Responding to Kirk-Duggan and Shea, I suggest that we cannot attribute their differences with Girard nor their failure to read Girard as appreciatively as have Schweiker and Hamerton-Kelly to distinctions in "male" and "female" theorizing. Rather, I distinguish a topological analysis of violence common to Girard, Schweiker, and Hamerton-Kelly from Shea's and Kirk-Duggan's utopian hermeneutics. Employing Robert Gall's typology, I suggest that topological analysis emphasizes tragedy. Concealment, loss, and withdrawal of being accompany any revelation and themes of errancy, forgetfulness, and oblivion are common. Human life turns on misrecognition: a strangeness of humans to themselves and an inescapable difference. By contrast, utopian hermeneutics is fluid and celebratory, inclusive and integrative. Invoking humor and other strategies of displacement, it exposes the arbitrariness of a law it critiques, aims at a different reality, and promises transforming openness. I assert that Girard's failure to thematize gender in the course of pursing topological analysis is a shortcoming in his thought. But when Shea and Kirk-Duggan conflate that argument with one that indicts him for employing topological analysis rather than utopian hermeneutics, they fall short of a fully nuanced exploration of Girard's work. Drawing on the essays by Schweiker, Hamerton-Kelly, and Bater, I outline the merits of topological analysis to the subject of violence and suggest that, if a topological reading of Girard which thematizes gender is undertaken, feminists may achieve a greater appreciation for his work and for other topological analyses of violence.

Charles Mabee (Ecumenical Theological Center/Oakland University, Detroit), Paul and the Suffering Servant Tradition

My basic proposal is that the servant songs of II Isaiah represent both the fundamental theological orientation of the Bible, and the most fruitful entry point for a mimetic analysis. These servant songs show that to be a servant of Yahweh implies suffering. This suffering comes as a result of empathy with the other, for the other is always in the throes of myth-making. This process of myth-making is the key to understanding human violence and oppression. It is the cause of the suffering of Yahweh himself with whom the suffering servant identifies. From a theological perspective, we may say that the true Yahwistic prophet is the authentic intermediary between God and humanity, rather than the king.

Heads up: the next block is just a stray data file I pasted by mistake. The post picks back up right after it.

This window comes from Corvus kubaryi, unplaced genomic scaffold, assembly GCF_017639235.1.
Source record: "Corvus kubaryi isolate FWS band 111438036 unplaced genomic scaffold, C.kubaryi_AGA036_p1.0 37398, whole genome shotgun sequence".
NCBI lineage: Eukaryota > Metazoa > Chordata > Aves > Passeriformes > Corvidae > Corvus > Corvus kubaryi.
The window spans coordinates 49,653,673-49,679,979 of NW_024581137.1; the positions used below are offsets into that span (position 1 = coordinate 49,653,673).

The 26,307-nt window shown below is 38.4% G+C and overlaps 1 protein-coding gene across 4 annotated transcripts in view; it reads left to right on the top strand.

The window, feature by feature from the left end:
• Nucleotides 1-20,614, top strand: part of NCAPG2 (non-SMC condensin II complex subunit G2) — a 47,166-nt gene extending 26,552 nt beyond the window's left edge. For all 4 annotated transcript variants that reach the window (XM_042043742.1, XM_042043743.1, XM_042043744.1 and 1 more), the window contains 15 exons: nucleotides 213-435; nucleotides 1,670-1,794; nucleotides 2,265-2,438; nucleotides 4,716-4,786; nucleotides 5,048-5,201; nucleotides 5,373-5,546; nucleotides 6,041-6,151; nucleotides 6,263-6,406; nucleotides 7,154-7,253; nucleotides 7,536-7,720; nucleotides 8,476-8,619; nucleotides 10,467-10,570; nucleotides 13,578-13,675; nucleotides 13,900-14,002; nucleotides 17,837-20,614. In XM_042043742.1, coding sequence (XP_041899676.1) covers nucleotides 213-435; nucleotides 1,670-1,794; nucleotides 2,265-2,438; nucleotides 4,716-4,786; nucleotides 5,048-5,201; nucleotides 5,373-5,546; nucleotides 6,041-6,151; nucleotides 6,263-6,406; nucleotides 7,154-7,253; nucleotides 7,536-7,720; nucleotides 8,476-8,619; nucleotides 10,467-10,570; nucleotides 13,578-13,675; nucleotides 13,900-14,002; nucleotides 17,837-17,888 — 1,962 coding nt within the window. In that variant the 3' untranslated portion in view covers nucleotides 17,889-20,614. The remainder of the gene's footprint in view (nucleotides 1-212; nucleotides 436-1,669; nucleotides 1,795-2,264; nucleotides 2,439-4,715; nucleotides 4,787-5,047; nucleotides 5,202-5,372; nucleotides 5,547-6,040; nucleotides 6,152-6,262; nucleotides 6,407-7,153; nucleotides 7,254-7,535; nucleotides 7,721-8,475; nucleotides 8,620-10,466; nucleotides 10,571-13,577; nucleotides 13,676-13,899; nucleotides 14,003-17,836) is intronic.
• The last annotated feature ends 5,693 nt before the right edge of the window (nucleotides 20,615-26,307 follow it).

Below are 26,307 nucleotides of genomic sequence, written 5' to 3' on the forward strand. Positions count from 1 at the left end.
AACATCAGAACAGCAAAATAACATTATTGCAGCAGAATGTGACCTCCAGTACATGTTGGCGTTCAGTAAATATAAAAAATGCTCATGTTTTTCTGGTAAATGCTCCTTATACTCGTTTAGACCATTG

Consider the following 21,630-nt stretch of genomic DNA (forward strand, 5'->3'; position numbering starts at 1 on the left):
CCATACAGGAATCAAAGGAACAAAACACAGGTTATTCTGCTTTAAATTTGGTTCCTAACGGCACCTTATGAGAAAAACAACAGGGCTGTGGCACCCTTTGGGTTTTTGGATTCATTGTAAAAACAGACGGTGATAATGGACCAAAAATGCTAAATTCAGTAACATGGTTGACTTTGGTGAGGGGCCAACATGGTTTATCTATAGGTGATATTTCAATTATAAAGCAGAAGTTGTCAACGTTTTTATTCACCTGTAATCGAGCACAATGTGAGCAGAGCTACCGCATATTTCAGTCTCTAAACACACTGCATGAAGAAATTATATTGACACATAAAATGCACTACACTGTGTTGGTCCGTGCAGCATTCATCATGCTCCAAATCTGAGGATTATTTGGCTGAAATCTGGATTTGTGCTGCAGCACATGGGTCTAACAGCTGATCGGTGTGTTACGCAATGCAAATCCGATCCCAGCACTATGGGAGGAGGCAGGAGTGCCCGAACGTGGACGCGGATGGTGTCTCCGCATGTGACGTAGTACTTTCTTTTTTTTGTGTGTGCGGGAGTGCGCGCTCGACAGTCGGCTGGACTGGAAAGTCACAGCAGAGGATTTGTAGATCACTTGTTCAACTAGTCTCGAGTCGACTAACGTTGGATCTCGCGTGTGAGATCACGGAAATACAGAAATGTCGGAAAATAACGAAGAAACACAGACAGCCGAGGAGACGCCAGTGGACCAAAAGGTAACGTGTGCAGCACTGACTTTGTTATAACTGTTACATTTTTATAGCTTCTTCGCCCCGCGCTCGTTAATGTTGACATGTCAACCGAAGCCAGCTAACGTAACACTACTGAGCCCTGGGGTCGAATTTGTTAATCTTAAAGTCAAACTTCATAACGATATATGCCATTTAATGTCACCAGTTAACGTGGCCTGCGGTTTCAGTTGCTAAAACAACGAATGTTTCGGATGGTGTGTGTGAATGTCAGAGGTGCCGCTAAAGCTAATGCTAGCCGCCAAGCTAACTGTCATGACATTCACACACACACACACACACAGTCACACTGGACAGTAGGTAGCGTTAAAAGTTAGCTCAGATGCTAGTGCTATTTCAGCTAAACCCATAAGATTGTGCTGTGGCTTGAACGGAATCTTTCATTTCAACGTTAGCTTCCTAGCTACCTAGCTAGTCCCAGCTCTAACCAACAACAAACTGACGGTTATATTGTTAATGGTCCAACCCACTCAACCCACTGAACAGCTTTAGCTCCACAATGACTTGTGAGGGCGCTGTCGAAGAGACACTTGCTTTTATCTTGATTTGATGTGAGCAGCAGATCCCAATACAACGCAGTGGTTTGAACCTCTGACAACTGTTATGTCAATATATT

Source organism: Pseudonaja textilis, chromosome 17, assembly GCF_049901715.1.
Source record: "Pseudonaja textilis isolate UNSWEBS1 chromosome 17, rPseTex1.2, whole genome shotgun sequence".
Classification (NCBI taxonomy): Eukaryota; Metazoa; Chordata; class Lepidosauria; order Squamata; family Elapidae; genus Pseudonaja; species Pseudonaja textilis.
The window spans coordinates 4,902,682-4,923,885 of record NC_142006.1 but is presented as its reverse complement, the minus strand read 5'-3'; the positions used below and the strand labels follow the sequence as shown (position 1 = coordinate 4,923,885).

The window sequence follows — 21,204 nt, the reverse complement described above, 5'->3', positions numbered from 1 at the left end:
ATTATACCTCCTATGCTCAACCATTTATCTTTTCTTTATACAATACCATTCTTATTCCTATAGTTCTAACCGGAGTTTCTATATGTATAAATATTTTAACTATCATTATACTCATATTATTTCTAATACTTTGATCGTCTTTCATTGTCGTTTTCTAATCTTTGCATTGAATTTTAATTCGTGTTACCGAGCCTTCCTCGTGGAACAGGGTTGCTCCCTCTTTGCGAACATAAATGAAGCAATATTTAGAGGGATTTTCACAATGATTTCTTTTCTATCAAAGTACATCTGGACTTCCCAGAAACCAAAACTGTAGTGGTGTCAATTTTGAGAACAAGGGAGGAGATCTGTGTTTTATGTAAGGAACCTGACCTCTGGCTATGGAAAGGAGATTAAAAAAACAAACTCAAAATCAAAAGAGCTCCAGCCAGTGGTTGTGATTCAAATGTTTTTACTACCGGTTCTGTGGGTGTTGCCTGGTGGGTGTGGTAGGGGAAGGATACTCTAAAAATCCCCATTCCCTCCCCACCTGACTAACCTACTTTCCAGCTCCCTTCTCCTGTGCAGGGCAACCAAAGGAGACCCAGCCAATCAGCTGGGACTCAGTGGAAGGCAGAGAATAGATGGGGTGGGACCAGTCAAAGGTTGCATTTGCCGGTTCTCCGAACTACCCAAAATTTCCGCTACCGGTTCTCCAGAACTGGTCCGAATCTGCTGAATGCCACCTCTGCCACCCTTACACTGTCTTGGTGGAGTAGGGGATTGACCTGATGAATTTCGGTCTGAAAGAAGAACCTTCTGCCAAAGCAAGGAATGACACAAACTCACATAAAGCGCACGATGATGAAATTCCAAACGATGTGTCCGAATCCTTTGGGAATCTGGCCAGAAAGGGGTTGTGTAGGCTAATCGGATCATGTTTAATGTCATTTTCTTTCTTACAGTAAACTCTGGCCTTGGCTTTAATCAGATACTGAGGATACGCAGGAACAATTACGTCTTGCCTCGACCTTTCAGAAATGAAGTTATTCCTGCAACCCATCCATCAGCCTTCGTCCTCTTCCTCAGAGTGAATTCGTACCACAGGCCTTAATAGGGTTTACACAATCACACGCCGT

I have begun the process of interpreting Paul in terms of the servant of II Isaiah. What I mean to propose is that Paul consciously had the servant songs before him and utilized them as the key to the self-definition of his ministry. In this process, Paul was not acting without tremendous historical precedent. In fact, I believe that this process of identification with servanthood within the Yahwistic tradition eventually became its central means of legitimation. It is, in fact, the central hallmark of this religious tradition and the fundamental means by which it launched its dynamic of demythification of gods, heroes, and scapegoats. Finally, all or essentially all of the great figures of the Bible eventually come down to us tempered by the view of servanthood most explicitly set forth in II Isaiah.

James G. Williams (Syracuse University), Notes on Second Isaiah and the Mimetic Theory

The interest of those practicing a mimetic hermeneutics naturally focuses on the Servant in Isaiah 52:13-53:12. Given the importance of this figure, it becomes an even greater challenge to relate a reading of the rest of the II Isaiah to a mimetic understanding of the Servant. I have three sets of observations, each ending with a question. (1) Numerous passages in Isaiah 40-55 indicate the God beyond differences, beyond all fashioning and fashion, beyond human desire. The true God is hidden (Isa 45:15). How is this transcendent hidden God related to the Servant? (2) There is an "exodus" theme in II Isaiah which is obviously related to the exodus narratives, but which is much deeper and more comprehensive. The "going out" of Israel, which means being "led out," is a prime textual example of "the exception in the process of emerging." How is this going/being-led out related to the Servant? (3) Israel has not been required to offer sacrifices (43:23). Can one establish the inauthenticity of sacrificial offerings according to II Isaiah, and if so how is the statement, lo heevadtika, "I have not made you serve [me] with offerings" of 43:23 related to the eved, servant, of 52:13- 53:12?